Thomas Raynard James is a free man after spending more than 30 years behind bars for a murder he did not commit. He walked out of a Florida prison on Wednesday and sat down with CBS Miami’s Kendis Gibson the following day to talk about life as a prisoner, and what’s changed since he was incarcerated.
“I never stopped believing it would happen,” he told Gibson, speaking of his release.
James learned he would be freed on Tuesday night, and he was out of prison less than 24 hours later. After hearing the news, James said he was at peace and able to sleep through the night that last night in prison. But first, he spent a lot of time talking to fellow inmates and guards, telling them he was leaving.
That night, he said he thought to himself: “The war, the fight, the battle, it’s pretty much over.”
When he walked out Wednesday morning, the first person he hugged was his mom.
“That was a warm feeling,” James said. “That was a real hug.”
Afterward, he had some comfort food and slept in a “real bed.” James described the joy he felt waking up and being able to stretch out his limbs without the fear of falling off a bunk.
He said over the years spent behind bars he never gave up hope he would one day be freed.
James was convicted in 1991 of the 1990 death of Francis McKinnon. As he described it to Gibson, James, then 23 years old, was arrested on an unrelated charge. He failed to appear in court for a hearing and was subsequently arrested for McKinnon’s death, months after the murder.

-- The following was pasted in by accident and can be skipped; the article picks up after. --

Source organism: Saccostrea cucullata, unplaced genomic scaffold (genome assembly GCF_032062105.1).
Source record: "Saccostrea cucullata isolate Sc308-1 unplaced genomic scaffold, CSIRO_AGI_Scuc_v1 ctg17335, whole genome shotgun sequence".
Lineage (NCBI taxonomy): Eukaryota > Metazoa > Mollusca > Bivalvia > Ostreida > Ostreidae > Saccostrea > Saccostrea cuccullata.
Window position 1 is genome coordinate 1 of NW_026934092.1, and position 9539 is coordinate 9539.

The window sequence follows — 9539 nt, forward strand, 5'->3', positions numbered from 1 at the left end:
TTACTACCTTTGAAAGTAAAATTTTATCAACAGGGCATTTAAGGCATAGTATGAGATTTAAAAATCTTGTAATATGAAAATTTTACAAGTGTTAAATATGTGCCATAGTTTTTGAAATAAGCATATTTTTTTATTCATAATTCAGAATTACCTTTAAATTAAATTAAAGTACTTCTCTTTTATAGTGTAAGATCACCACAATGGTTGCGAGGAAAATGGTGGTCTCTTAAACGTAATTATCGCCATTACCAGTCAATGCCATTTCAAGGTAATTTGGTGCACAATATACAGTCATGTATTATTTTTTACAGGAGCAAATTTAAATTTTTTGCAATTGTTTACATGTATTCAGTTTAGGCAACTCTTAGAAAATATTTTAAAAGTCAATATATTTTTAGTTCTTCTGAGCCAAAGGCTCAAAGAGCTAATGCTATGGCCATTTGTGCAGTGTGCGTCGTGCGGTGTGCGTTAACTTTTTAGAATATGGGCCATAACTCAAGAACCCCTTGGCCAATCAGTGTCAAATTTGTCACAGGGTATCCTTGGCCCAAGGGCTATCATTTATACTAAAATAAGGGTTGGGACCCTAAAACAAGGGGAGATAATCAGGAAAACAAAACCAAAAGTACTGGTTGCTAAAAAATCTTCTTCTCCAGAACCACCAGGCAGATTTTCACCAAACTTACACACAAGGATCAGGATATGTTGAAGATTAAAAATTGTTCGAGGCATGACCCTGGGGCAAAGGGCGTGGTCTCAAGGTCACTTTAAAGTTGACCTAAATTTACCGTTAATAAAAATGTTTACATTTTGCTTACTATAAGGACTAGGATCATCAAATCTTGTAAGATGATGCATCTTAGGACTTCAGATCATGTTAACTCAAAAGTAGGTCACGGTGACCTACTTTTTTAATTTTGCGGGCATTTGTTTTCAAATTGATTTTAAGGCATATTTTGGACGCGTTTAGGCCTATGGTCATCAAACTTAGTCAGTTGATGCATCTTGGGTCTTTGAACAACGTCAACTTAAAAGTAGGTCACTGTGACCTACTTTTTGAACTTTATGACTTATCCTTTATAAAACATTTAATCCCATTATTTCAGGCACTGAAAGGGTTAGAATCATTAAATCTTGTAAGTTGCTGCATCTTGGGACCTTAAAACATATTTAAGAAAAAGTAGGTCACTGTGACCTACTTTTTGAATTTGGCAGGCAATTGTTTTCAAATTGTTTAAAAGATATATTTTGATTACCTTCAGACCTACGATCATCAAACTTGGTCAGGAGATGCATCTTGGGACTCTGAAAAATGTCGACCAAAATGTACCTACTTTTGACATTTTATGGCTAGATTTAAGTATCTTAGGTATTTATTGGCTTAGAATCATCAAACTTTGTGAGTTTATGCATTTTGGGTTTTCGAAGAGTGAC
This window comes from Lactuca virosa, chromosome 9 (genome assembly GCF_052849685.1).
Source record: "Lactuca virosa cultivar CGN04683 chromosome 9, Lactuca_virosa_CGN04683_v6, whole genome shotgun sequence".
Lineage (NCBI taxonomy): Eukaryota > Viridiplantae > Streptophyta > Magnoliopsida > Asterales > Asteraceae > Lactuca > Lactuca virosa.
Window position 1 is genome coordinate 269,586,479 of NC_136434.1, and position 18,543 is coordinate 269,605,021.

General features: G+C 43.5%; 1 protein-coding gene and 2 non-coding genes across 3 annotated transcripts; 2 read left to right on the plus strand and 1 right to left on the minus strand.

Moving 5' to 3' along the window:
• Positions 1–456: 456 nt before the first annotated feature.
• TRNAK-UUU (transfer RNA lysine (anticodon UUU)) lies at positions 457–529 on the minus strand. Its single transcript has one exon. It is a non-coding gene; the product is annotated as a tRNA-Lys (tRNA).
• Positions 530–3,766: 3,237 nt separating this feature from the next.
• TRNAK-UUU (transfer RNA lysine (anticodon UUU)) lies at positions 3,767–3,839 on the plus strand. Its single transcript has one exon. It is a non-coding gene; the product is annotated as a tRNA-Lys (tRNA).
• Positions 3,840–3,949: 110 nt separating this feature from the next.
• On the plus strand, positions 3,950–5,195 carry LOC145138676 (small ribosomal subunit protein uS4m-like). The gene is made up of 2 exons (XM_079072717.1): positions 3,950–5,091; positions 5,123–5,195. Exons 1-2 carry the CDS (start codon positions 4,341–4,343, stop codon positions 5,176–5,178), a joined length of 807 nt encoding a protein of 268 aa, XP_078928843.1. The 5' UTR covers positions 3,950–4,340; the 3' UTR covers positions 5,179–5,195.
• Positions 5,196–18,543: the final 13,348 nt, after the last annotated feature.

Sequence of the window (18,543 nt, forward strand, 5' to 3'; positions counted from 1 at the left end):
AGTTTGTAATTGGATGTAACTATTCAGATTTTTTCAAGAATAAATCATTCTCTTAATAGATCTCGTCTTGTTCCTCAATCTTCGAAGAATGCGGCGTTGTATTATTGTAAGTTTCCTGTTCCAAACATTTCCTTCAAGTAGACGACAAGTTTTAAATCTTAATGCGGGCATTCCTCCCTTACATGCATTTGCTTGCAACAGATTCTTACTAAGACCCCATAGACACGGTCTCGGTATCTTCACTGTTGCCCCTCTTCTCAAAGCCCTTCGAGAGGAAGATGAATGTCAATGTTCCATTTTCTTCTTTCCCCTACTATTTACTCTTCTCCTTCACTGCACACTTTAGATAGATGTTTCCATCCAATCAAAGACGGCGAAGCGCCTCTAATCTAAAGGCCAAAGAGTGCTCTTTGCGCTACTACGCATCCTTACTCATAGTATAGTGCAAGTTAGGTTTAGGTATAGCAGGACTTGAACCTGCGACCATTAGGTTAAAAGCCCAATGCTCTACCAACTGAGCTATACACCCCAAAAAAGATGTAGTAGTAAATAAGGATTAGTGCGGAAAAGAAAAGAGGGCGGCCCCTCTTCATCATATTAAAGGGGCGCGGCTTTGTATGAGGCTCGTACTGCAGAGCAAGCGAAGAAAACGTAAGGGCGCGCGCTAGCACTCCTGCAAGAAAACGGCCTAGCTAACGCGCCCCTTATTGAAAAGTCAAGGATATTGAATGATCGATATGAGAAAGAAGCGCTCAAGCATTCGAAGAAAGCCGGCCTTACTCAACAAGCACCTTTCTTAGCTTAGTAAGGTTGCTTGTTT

His trial lasted for two and a half days, he said, and despite the fact that nine fingerprints that did not match his were found at the scene, he was convicted. An eyewitness had told jurors she watched him gun down her stepfather during a robbery in his Coconut Grove apartment.
While behind bars, James, who is now 55, said he told his story to everyone who would listen: “If you had ears, I told it to you.”
“I wasn’t gonna stop until I was either free or dead,” he later added.
Although he believes that most people involved in his case — the jury, the prosecutors, the police — did not do their due diligence, James said he has forgiven all of them. And while he doesn’t feel he was robbed of a life, he knows he lost a lot.
Prior to entering jail, James wanted to be a businessman. He had opened a car wash and wanted to begin investing. He hoped to marry and have a family, too.
Now, James will meet with his attorney to decide whether they can sue for the wrongful conviction. If he succeeds with a lawsuit, he says he’d use the money to get to some of his dreams and to aid his transition back into society.
He did try to keep up with what was going on in the world while behind bars so that he wouldn’t have too much culture shock when he got out. James said he had access to tablets and email while in prison. He tried to read as much as he could about technological advances and said he asked newer inmates questions about the world beyond the prison walls.
When he was released, though, he said he was surprised by the tall buildings in downtown Miami, and the new cars on the road. Soon, he will get his first smartphone.
James also wants to visit his childhood neighborhood, try a Popeyes chicken sandwich, which he’s heard a lot about, and ride the new trains.